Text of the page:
Saturday 30 June 2012

"Careful, lads, it could be a trap."

Which is of course where it becomes double-edged as soon as you wake up feeling better than average.
Not better than the average human being, merely better than the run of fatigue, pain and brain-fog filled days that have gone before.

A serious temptation to celebrate and *do things* follows almost immediately.  Just because they seem delightfully possible, and because there so much that has been put off or abandoned that could be usefully done, on this fine day.

It's a trap, I tell you, but how many films have we seen where characters (often minor, disposable) refuse to heed the warning or follow the sensible advice, and just don't stay where they are or don't leave that package alone, or any variant out of dozens.

Falling for it in this script doesn't generally mean getting written out, or off, even if one is wearing a red top; it just means getting reminded once again that there are penalties for crossing almost invisible lines.
My Aspergic side butts in here to remind me: "just like social interaction, then," and is not far wrong.  Spotting these booby traps, learning to manage chronic fatigue, requires a whole new set of acquired skills.  Acquired through the painful accumulated experience of setting off boobytraps, mainly.
There are no up-to-date, accurate and comprehensive maps or guidebooks.
And studying and learning new skills requires concentration and energy.
Catch number whatever.

Good game.
Next week it's pogo-sticks in minefields.


  1. It can be a trap if you do too much, but if possibly also shows that your pacing is working. In that case I would think of it as more of a thin sliver of light. Not enough to read by perhaps, but just enough to show you were to go. Well done.

  2. Oh and my aspergergic side has only just realised that the reason I need to sit and zone out when I've been out, is because despite enjoying them, I find social interactions tiring. Huh, who have thought it?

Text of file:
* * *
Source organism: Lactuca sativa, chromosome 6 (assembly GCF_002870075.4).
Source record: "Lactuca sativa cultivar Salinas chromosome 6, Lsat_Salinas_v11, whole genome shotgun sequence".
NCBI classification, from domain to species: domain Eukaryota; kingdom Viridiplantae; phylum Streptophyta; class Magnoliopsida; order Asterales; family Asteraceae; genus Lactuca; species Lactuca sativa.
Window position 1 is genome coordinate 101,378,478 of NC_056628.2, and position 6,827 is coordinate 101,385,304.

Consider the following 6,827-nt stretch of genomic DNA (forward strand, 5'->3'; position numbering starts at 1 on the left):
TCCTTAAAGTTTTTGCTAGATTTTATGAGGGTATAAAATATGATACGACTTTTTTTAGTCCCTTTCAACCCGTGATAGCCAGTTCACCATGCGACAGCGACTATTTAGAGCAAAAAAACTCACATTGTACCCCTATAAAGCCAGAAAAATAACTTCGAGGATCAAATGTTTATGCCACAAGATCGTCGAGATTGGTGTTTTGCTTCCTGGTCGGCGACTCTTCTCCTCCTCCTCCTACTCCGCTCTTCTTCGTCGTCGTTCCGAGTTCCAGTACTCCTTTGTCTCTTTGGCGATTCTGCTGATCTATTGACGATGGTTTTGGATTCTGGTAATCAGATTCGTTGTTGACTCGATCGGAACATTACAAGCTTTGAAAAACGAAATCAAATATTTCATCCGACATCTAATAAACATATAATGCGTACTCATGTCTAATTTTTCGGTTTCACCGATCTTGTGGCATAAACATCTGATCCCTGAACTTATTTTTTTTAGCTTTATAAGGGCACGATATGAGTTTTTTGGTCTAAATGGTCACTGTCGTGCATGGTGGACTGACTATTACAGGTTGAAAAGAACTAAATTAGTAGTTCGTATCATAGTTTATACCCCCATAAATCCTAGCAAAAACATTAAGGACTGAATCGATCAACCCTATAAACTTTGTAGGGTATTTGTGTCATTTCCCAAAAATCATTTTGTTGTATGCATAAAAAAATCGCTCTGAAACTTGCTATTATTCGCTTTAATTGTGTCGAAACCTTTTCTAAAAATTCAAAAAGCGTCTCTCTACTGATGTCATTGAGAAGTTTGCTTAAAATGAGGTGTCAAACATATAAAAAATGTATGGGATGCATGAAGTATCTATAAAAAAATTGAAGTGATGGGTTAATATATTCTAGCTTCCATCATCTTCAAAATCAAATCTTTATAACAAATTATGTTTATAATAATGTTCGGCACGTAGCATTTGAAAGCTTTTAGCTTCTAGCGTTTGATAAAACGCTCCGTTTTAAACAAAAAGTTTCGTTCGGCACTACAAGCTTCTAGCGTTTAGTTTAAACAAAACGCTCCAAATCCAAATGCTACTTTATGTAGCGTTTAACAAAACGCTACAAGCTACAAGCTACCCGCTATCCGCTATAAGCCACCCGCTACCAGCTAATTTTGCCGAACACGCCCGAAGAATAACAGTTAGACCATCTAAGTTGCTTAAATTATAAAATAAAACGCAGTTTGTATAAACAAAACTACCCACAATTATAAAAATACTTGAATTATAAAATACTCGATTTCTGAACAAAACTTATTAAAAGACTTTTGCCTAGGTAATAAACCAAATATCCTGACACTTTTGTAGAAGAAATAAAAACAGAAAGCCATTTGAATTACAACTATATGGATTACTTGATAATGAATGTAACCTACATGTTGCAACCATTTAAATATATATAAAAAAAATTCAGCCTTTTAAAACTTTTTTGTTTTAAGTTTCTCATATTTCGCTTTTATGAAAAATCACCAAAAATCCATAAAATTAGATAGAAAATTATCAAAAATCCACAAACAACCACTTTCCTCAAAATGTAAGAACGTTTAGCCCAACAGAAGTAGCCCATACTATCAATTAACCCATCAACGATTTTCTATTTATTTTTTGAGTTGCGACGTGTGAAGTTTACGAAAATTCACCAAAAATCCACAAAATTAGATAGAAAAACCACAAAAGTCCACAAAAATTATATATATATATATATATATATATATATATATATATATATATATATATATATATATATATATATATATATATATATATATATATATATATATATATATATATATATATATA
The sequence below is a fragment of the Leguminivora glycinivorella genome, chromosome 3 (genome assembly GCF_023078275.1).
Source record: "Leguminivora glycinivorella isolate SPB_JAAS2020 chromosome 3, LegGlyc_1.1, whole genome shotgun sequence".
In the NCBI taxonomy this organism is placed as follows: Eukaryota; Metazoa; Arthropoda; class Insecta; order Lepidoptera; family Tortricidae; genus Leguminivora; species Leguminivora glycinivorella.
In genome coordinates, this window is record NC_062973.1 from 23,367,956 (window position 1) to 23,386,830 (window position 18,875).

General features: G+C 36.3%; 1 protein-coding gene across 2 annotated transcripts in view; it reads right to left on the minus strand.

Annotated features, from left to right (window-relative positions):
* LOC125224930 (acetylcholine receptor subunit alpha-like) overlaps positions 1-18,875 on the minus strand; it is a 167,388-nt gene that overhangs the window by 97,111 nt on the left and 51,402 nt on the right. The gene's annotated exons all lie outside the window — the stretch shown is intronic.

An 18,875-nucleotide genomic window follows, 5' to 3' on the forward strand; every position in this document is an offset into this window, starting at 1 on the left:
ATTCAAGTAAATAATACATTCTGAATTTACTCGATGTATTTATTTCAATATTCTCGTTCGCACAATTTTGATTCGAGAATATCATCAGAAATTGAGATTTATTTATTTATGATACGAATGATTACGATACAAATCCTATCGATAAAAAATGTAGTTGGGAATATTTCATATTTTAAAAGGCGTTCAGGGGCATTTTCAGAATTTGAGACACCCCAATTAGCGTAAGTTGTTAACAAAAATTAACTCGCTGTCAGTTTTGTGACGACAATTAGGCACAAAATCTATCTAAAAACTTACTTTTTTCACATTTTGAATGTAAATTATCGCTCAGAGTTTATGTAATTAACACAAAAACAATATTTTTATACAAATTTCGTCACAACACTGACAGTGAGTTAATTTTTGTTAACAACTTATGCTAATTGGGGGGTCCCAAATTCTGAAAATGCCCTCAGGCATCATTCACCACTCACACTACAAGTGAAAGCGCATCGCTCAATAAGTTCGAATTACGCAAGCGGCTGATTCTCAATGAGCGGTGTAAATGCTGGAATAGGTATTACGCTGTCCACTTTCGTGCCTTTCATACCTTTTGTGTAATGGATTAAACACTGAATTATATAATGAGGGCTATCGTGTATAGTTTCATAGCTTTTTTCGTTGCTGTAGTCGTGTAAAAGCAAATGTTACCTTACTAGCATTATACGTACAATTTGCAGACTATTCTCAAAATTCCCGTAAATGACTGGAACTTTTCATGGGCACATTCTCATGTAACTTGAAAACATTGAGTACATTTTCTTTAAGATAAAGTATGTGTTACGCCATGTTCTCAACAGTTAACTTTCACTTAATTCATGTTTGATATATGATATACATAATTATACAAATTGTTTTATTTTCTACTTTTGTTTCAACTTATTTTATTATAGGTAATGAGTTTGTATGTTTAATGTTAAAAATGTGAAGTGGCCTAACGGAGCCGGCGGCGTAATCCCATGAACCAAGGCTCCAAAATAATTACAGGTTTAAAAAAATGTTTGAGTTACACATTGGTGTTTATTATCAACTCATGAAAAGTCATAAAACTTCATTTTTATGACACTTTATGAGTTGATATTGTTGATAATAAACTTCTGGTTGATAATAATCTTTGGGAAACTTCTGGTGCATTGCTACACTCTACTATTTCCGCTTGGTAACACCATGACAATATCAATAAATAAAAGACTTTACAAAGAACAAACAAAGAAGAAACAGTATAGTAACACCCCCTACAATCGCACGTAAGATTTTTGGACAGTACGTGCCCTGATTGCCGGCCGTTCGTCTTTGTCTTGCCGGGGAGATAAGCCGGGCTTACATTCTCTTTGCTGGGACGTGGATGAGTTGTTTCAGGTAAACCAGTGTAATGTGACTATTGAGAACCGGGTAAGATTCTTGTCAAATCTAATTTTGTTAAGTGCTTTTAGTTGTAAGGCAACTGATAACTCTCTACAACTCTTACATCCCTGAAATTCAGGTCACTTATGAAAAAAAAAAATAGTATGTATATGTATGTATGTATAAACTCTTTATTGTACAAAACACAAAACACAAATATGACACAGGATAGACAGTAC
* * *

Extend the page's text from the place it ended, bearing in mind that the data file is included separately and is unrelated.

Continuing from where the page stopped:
3. Hello Chris

    I've read your mentioning that you have a serious health problem but I have no clue about its various manifestations. If as Ms. Rachel cotton comments even social interactions become tiring, I realise the great degree of caution I have to adopt.

    I confess that I had a severe mental health problem from 1983 to 2004 and was variously diagnosed as 'schizophrenic' and later revised as 'manic depressive' and was on very potent medication for almost 25 years when a series of things happened that has lifted me from a state of sickness to good health and I have been relieved of all medication since 2009. But that's a long story and wonder if anybody would be interested.

    1. Hello, here. If you read through a few post especially the earliest ones (oddly enough, when I was a bit better than I am now, you will get some idea of my life style and how this condition affects me. Basically near zero energy, or stamina, plus continual muscle or joint pain, of varying intensity. I am currently working with a routine of five minutes mild to moderate activity followed by fifty-five minutes rest. That for each and every hour. At most.

      Yes, I've had to cut back even on my barely existent social life... It drains, not recharges. When any more tired than average it also starts to affect typing, thinking, the ability to do routine activities without making an error. It's something you need insane amounts of optimism to cope with or my approach which is to bring a dark and twisted sense of humour into play.
      (If this is Karma, wow, was I a naughty boy in my last life: pity I can't remember how much fun it was.)

      So, a fair chance of a poor or wrong diagnosis and a fair change of being over-medicated if not wrongly medicated. Is there anyone in particular whose neck you would like to squeeze until their eyeballs pop out?
      (there is a very nice relaxation method based on this approach... visualisation only, nothing illegal)

      An interesting bunch of people with whom I can discuss almost anything, and who have far more experience than I of schizophrenia, bipolar disorder and related medications can be found at ( I have no involvement except as a satisfied loon.) Why not have a look and see if that looks a place that might suit, to discuss your past? ( Offering a universal cure there is likely to get you shot down in flames, but there is considerable respect for personal experiences and stories of all sorts.) Chris.